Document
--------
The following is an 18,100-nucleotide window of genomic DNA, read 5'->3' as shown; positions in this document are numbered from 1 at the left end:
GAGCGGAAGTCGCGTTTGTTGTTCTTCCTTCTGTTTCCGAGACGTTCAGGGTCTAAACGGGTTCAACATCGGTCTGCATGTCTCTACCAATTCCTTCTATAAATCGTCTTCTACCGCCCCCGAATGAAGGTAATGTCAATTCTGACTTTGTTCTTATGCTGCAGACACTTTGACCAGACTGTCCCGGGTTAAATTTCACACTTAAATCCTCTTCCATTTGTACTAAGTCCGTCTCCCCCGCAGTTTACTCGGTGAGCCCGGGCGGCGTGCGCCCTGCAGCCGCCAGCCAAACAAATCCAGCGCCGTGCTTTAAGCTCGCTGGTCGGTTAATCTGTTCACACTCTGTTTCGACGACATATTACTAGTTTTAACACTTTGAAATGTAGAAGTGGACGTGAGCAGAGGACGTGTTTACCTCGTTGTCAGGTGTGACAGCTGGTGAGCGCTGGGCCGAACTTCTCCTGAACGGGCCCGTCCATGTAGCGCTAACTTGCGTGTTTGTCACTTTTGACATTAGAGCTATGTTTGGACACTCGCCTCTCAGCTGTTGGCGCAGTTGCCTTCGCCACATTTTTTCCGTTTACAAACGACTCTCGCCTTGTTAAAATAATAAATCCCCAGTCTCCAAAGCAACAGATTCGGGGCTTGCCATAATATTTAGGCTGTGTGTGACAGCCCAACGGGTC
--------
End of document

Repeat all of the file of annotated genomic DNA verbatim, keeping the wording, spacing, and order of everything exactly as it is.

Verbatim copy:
The following is an 18,100-nucleotide window of genomic DNA, read 5'->3' as shown; positions in this document are numbered from 1 at the left end:
GAGCGGAAGTCGCGTTTGTTGTTCTTCCTTCTGTTTCCGAGACGTTCAGGGTCTAAACGGGTTCAACATCGGTCTGCATGTCTCTACCAATTCCTTCTATAAATCGTCTTCTACCGCCCCCGAATGAAGGTAATGTCAATTCTGACTTTGTTCTTATGCTGCAGACACTTTGACCAGACTGTCCCGGGTTAAATTTCACACTTAAATCCTCTTCCATTTGTACTAAGTCCGTCTCCCCCGCAGTTTACTCGGTGAGCCCGGGCGGCGTGCGCCCTGCAGCCGCCAGCCAAACAAATCCAGCGCCGTGCTTTAAGCTCGCTGGTCGGTTAATCTGTTCACACTCTGTTTCGACGACATATTACTAGTTTTAACACTTTGAAATGTAGAAGTGGACGTGAGCAGAGGACGTGTTTACCTCGTTGTCAGGTGTGACAGCTGGTGAGCGCTGGGCCGAACTTCTCCTGAACGGGCCCGTCCATGTAGCGCTAACTTGCGTGTTTGTCACTTTTGACATTAGAGCTATGTTTGGACACTCGCCTCTCAGCTGTTGGCGCAGTTGCCTTCGCCACATTTTTTCCGTTTACAAACGACTCTCGCCTTGTTAAAATAATAAATCCCCAGTCTCCAAAGCAACAGATTCGGGGCTTGCCATAATATTTAGGCTGTGTGTGACAGCCCAACGGGTC